Willa Ford On Working With Scott Disick, Changing Careers, & The Design Trends She Hates

Photo: Paul Archuleta/Getty Images.
You may know her as the singer of the 2001 pop hit I Wanna Be Bad. Or, perhaps you know her as Scott Disick's interior designer on his new E! home renovation show, Flip It Like Disick. Either way, chances are you're not familiar with how Willa Ford forged her path between those two careers.
We spoke to the singer turned actress turned interior designer about finding her way from one passion to another and how she grew her business, W Ford Interiors, once she discovered the job she was most excited to pursue. Ahead, Ford dishes on all that, as well as what it's like to work with Disick and the design trend she's sick of seeing everywhere.
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Refinery29: How did you decide to leave the music industry and how did you get into interior design?
Willa Ford: Well, I didn't just leave, it was a slower process. I had been doing music my entire life. I then decided to parlay that into acting by moving out to Los Angeles. I started acting and doing less music, but I always just had a passion and a love for [interior design]. I would do it for myself and I would do it for friends, but when I went through my divorce, I came back out to Los Angeles and needed to make my house a home. That's when I took some time and recognized I really enjoyed that process. I thought it was like a real gift during that time. It was a very hard time, and I thought what a gift it would be if I could do it for others that might be going through a transition.
That sort of led me to reach out to friends that needed my help in whatever kind of transition and help them with their housework. Then, it became word of mouth. Suddenly, I was shooting a film. I remember the producers invited me to go to the Polo Lounge for lunch, and I thought it was going to be about a movie, but they said, 'We've actually been following your interior design. We would love for you to do our home." So then I started doing their home, and then, again, it was just word of mouth and a network that kept it going.
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Eventually, I just found that I was so fulfilled in that way. I would go to an audition and there was nothing there anymore. I thought this isn't where I belong. I belong serving others by doing their home. That was in 2012 when I started [W Ford Interiors].
What's your best piece of advice for someone who wants to change careers?
Look, we all need to have a financial living, right? I would say keep your day job... If you want to make that transition, you're going to need to work two jobs until that other job can pay. Know that you need to work just as hard at the new job. It doesn't need to be part-time, it needs to be full-time. Start giving your services away for free because if you don't invest in yourself by giving your time away for free, then you aren't telling other people to believe in you. You definitely need to give away services for free until you have a portfolio and people can actually start hiring you.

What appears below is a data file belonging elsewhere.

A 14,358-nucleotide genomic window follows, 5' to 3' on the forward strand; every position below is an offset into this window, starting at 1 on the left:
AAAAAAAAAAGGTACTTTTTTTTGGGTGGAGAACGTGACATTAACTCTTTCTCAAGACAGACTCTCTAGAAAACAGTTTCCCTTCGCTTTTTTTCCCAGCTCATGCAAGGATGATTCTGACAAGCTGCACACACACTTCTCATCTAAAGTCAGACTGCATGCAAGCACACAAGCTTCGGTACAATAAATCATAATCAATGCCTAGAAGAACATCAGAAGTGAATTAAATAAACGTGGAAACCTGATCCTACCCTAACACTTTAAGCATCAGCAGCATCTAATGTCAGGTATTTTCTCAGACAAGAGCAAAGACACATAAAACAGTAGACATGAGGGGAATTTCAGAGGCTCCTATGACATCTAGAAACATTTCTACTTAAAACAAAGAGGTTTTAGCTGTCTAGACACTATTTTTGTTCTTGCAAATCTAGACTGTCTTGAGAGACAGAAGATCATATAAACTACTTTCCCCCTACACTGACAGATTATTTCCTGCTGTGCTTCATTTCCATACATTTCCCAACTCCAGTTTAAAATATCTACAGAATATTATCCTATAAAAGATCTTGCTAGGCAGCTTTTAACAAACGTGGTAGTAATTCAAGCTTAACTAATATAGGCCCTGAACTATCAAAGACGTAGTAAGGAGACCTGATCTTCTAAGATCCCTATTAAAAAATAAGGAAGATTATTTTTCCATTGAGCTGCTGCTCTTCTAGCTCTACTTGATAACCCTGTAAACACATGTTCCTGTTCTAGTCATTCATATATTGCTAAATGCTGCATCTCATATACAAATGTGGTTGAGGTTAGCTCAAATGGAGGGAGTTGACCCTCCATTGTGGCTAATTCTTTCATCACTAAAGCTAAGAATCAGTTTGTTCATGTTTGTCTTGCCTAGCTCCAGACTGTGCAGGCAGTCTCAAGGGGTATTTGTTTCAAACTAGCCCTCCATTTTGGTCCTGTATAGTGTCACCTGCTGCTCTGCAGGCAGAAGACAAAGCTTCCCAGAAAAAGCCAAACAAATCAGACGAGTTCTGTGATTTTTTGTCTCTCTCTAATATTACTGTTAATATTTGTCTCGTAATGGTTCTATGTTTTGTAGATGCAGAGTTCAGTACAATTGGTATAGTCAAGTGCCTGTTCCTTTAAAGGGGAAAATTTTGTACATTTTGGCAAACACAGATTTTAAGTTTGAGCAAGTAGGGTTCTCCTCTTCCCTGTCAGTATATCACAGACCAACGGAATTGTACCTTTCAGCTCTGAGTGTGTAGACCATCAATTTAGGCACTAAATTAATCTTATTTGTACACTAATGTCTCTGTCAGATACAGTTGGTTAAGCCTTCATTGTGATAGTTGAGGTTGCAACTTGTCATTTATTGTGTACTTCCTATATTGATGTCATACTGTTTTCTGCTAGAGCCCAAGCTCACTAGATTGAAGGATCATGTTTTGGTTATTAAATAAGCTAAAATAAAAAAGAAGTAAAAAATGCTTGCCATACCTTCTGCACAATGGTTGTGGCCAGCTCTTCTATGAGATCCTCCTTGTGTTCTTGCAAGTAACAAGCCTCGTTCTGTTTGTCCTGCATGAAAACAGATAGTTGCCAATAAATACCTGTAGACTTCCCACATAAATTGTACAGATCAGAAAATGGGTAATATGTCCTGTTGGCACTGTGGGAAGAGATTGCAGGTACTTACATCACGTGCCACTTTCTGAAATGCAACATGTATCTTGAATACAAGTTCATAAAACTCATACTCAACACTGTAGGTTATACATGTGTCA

What is your relationship to social media and have you used it to help your career?
I did not use social media at all, which was to my fault because we all have learned now how valuable it is. Again, I just took a step out of the spotlight. Even my @iamwillaford account, which is now public, was private. I wasn't sharing because I just got to a point where I didn't want to, and I was working on this company behind the scenes this whole time. So, no, I did not utilize social media as I should have. That being said, I'm obviously in the game now. I'm in the infancy steps of Social Media 101 so we have somebody helping us with that now. I think it's a very, very important component to everybody's job, and if you're not educating yourself, you are not doing your business justice.
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How would you describe your interior design aesthetic?
I like to tell people I do "high-low luxe." I think it's important that we are buying sustainably and we're being green. For me, that means mixing high-end, new stuff and vintage, thrifted goods. I believe for every new sofa that you buy, you should be offsetting those emissions by buying a coffee table locally at a thrift store that you can redo. That's something that I don't find a lot of designers doing. I feel very, very passionate about that, and it's sort of my mission. I'm also proud because by the time one of my rooms is finished, you don't know where the high piece is and you don't know where the low piece is.
What's the one interior design project that you’ve been most proud of?
Oh, man, it constantly changes. Right now, it's between two. There was a French Normandy that I did in South Pasadena with the builders Hartman and Baldwin, who are, like, the number one builders, and that home is insanely gorgeous. It would have to be that or the other one I built with them, which is a zen modern contemporary house. It's smaller, but it's got cool lines, and we did some insane things there.
What's the weirdest design requests you’ve ever gotten from a client?
I'm in the service industry, so anybody in the service industry probably has great stories, but I try never to be like "that's ridiculous" or "that's an insane request." I remember there was like a 10 by 8 room, and I was asked to fit sleeping for 12 bunks in that space and the ceilings were only like seven feet. That one wasn't so much a weird request as much as it was the function wasn't actually something I could do in that space. I ended up giving them sleeping for nine people, and then if two bunked up in three of the beds, they would have 12. So, you know, you just find solutions to things. I will tell you, after that project, my team and I made so many bunk beds that we will probably never have bunk beds in our homes.